of Aotearoa New Zealand
All that I can hope to
make you understand
is only events: not
what has happened.
‘And people to whom
has ever happened
Cannot understand the
unimportance of events.’
TS Eliot The Family Reunion
This quotation is taken from one of TS Eliot’s plays where a family group gets together to try and sort out their past difficulties. One of the characters is so frustrated by the way the conversations proceed, that he blurts out the above lines. I understand this to mean the difference between what is on the surface and obvious, as against the less obvious things that take place in any interaction between people: the emotional fall-out, the vast gulfs in perception, the challenge of remembering things differently, the challenge to find the words to express what has so far been inexpressible. According to Wikipedia, the play charts the journey of the main character ‘from guilt to redemption’ even if there is some debate about how well the play achieves this.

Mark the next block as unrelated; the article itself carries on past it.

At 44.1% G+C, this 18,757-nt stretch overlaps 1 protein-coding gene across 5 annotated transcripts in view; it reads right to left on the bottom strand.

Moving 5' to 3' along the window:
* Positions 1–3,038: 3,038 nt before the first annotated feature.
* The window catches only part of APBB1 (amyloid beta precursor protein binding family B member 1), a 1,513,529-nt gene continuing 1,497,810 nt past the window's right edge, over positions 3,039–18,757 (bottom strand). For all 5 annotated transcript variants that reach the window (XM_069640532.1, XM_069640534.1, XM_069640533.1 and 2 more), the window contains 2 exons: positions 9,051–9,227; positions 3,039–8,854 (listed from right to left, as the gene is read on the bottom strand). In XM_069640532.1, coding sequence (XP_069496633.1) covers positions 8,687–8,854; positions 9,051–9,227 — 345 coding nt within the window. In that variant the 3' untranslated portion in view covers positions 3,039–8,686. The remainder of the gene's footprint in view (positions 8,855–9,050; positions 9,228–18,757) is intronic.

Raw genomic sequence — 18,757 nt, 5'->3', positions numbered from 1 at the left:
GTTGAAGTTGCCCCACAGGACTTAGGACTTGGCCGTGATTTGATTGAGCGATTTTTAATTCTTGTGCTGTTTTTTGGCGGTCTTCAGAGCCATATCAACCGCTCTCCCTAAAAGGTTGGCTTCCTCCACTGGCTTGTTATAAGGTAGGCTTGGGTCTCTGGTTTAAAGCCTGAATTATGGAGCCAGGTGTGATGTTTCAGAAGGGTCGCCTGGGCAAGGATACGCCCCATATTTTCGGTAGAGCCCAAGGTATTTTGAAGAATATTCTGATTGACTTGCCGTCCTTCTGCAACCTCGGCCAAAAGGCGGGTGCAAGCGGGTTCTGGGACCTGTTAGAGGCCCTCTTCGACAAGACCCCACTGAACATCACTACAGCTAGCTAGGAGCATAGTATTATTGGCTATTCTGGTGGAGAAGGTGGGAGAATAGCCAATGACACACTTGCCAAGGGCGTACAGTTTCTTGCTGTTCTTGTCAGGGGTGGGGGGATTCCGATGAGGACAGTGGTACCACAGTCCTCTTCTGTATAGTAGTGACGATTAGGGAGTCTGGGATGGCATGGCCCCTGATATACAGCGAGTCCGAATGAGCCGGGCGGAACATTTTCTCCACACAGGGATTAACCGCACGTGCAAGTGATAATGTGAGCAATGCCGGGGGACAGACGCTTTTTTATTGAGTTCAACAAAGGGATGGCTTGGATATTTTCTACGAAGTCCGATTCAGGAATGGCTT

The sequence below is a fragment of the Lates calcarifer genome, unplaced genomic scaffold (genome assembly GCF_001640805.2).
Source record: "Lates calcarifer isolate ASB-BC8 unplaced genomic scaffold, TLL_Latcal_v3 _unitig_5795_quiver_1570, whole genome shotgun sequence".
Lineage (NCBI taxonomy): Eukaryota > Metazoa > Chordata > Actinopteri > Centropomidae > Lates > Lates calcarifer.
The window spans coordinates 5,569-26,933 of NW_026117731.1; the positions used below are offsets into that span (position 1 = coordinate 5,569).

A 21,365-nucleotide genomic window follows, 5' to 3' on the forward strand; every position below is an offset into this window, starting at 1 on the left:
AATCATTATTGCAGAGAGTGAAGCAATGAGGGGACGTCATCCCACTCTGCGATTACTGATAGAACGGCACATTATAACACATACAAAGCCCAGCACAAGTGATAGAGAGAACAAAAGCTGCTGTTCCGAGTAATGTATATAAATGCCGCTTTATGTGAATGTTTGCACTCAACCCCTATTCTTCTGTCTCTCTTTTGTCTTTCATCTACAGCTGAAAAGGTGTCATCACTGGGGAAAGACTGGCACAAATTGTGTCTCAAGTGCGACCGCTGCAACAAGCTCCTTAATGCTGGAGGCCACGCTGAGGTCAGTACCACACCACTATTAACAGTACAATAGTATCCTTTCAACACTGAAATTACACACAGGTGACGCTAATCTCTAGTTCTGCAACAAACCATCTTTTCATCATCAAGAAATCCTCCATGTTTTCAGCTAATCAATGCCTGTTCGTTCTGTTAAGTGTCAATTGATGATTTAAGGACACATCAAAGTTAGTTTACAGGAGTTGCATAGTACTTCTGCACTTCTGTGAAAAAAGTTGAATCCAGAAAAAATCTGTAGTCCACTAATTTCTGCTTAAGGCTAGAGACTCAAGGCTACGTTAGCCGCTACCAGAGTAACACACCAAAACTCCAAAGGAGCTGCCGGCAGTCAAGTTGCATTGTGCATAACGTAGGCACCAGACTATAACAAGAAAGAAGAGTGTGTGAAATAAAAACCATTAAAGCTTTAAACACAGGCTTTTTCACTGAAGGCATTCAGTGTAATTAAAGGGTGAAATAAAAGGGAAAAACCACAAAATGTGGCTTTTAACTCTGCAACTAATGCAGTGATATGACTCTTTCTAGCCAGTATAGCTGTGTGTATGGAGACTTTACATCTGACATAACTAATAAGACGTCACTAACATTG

So, what has this quotation from a play now 100 years old, got to do with Restorative Justice conferences? Believe it or not, there are some similarities: each genre has a script, even if the RJ one is not written down. The characters in each genre are all brought together through relationship – one of kinship, and (in the particular incident I wish to describe) one of accident. In each case the relationship is problematic, and has to be sorted out. Although the processes for ‘sorting things out’ vary quite a lot in a play from an RJ conference they do both have a ‘process.’ One utilizes exits and entrances, speech and action, and the actors deliver lines that are carefully crafted by the playwright. In the other, the lines are ad libbed and are shaped by the ongoing dialectical nature of the encounter, each speech shaping its reply. Both genres however may set up dramatic tension, even if one is by design, and the other by the interplay of unrehearsed utterances. Where that ‘dramatic tension’ is mutually resolved one has a satisfactory play and a satisfactory RJ conference. By happy coincidence Eliot’s play and my conference arrive at similar redemptive endings even if their paths to that point are divergent.